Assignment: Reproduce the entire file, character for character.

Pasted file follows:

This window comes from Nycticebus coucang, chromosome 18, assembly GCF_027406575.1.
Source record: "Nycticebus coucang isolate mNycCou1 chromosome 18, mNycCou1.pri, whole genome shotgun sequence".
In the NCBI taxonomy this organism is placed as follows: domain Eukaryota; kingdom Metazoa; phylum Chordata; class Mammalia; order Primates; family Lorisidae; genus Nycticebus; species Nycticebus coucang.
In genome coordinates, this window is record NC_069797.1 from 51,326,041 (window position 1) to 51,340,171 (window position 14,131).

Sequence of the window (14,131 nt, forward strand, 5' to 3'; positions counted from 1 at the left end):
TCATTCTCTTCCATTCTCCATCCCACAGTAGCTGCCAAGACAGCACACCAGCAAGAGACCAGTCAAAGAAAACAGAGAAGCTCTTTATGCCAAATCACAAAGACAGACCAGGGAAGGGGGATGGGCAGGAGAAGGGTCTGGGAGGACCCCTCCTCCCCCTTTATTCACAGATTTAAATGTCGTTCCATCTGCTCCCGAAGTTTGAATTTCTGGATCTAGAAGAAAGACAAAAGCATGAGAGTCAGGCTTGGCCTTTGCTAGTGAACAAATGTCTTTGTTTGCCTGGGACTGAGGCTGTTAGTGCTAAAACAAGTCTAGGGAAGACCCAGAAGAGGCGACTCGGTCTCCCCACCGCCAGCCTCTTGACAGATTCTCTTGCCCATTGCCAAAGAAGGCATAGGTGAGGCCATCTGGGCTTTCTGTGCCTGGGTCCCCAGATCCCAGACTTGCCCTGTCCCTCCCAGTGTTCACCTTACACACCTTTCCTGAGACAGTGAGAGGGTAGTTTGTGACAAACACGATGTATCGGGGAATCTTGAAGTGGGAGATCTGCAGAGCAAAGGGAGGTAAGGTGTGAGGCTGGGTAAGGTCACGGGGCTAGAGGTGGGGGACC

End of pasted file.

This window comes from Nycticebus coucang, chromosome 18, assembly GCF_027406575.1.
Source record: "Nycticebus coucang isolate mNycCou1 chromosome 18, mNycCou1.pri, whole genome shotgun sequence".
In the NCBI taxonomy this organism is placed as follows: domain Eukaryota; kingdom Metazoa; phylum Chordata; class Mammalia; order Primates; family Lorisidae; genus Nycticebus; species Nycticebus coucang.
In genome coordinates, this window is record NC_069797.1 from 51,326,041 (window position 1) to 51,340,171 (window position 14,131).

Sequence of the window (14,131 nt, forward strand, 5' to 3'; positions counted from 1 at the left end):
TCATTCTCTTCCATTCTCCATCCCACAGTAGCTGCCAAGACAGCACACCAGCAAGAGACCAGTCAAAGAAAACAGAGAAGCTCTTTATGCCAAATCACAAAGACAGACCAGGGAAGGGGGATGGGCAGGAGAAGGGTCTGGGAGGACCCCTCCTCCCCCTTTATTCACAGATTTAAATGTCGTTCCATCTGCTCCCGAAGTTTGAATTTCTGGATCTAGAAGAAAGACAAAAGCATGAGAGTCAGGCTTGGCCTTTGCTAGTGAACAAATGTCTTTGTTTGCCTGGGACTGAGGCTGTTAGTGCTAAAACAAGTCTAGGGAAGACCCAGAAGAGGCGACTCGGTCTCCCCACCGCCAGCCTCTTGACAGATTCTCTTGCCCATTGCCAAAGAAGGCATAGGTGAGGCCATCTGGGCTTTCTGTGCCTGGGTCCCCAGATCCCAGACTTGCCCTGTCCCTCCCAGTGTTCACCTTACACACCTTTCCTGAGACAGTGAGAGGGTAGTTTGTGACAAACACGATGTATCGGGGAATCTTGAAGTGGGAGATCTGCAGAGCAAAGGGAGGTAAGGTGTGAGGCTGGGTAAGGTCACGGGGCTAGAGGTGGGGGACC